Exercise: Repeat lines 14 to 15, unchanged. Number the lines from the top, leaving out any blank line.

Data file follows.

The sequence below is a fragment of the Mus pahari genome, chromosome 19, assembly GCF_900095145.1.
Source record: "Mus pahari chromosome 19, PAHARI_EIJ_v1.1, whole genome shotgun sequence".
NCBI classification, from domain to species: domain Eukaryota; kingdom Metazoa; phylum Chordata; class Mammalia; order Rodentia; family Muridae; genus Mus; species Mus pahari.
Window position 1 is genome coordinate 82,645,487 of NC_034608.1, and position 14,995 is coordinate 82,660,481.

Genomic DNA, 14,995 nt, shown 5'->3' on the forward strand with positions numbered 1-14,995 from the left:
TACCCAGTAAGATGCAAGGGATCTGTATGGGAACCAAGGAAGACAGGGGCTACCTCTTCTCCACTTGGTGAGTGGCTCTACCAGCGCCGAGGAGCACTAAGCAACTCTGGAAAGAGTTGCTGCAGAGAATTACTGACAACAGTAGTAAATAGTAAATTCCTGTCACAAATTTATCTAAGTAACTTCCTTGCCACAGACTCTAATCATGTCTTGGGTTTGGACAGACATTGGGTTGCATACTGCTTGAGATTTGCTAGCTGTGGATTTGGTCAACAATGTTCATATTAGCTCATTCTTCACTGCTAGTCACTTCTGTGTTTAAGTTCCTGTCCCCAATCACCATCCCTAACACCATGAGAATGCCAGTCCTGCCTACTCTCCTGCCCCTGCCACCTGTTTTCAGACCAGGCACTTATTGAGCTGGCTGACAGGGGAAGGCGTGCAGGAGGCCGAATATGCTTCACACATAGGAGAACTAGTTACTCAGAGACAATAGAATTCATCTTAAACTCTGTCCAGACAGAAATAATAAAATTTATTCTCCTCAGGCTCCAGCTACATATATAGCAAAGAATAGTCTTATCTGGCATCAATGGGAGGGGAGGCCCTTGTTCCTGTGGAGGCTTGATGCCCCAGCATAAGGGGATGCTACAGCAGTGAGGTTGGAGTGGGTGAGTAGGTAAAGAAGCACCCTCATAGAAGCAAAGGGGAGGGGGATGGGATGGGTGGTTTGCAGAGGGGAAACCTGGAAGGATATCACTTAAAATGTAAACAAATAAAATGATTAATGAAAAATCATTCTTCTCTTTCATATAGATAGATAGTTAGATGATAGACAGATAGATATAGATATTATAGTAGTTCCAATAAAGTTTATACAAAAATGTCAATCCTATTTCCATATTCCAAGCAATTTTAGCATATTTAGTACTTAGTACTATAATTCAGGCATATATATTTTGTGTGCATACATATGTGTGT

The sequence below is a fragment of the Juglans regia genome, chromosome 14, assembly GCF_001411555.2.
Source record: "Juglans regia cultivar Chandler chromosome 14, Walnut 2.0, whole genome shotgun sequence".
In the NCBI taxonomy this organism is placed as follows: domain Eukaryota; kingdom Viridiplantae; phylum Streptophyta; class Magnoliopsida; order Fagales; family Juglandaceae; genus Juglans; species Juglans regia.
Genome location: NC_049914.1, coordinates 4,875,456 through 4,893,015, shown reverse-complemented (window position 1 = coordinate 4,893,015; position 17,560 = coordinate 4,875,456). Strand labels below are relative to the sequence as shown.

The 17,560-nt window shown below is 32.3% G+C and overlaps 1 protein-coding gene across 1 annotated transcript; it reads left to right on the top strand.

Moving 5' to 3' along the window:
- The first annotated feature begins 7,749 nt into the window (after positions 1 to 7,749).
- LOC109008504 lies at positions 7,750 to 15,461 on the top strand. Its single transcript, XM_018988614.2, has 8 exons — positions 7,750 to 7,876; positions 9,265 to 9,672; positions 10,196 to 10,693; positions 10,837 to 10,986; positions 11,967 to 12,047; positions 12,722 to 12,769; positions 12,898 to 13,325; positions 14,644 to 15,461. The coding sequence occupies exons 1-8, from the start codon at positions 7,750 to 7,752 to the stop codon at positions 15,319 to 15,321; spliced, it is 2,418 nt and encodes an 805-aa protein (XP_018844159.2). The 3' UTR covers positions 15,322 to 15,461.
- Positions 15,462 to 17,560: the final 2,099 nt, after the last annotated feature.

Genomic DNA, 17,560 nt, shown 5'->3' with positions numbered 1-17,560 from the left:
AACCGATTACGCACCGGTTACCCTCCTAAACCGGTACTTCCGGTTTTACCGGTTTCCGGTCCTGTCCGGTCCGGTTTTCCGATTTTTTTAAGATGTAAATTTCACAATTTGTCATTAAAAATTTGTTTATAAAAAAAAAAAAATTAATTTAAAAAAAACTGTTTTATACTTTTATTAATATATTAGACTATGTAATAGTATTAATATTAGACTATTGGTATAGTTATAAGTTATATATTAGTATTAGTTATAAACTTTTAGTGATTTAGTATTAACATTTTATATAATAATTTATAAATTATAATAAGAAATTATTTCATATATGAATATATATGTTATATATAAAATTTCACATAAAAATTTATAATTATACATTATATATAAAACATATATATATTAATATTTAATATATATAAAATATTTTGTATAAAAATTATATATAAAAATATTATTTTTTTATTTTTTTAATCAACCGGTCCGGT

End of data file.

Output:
- LOC109008504 lies at positions 7,750 to 15,461 on the top strand. Its single transcript, XM_018988614.2, has 8 exons — positions 7,750 to 7,876; positions 9,265 to 9,672; positions 10,196 to 10,693; positions 10,837 to 10,986; positions 11,967 to 12,047; positions 12,722 to 12,769; positions 12,898 to 13,325; positions 14,644 to 15,461. The coding sequence occupies exons 1-8, from the start codon at positions 7,750 to 7,752 to the stop codon at positions 15,319 to 15,321; spliced, it is 2,418 nt and encodes an 805-aa protein (XP_018844159.2). The 3' UTR covers positions 15,322 to 15,461.
- Positions 15,462 to 17,560: the final 2,099 nt, after the last annotated feature.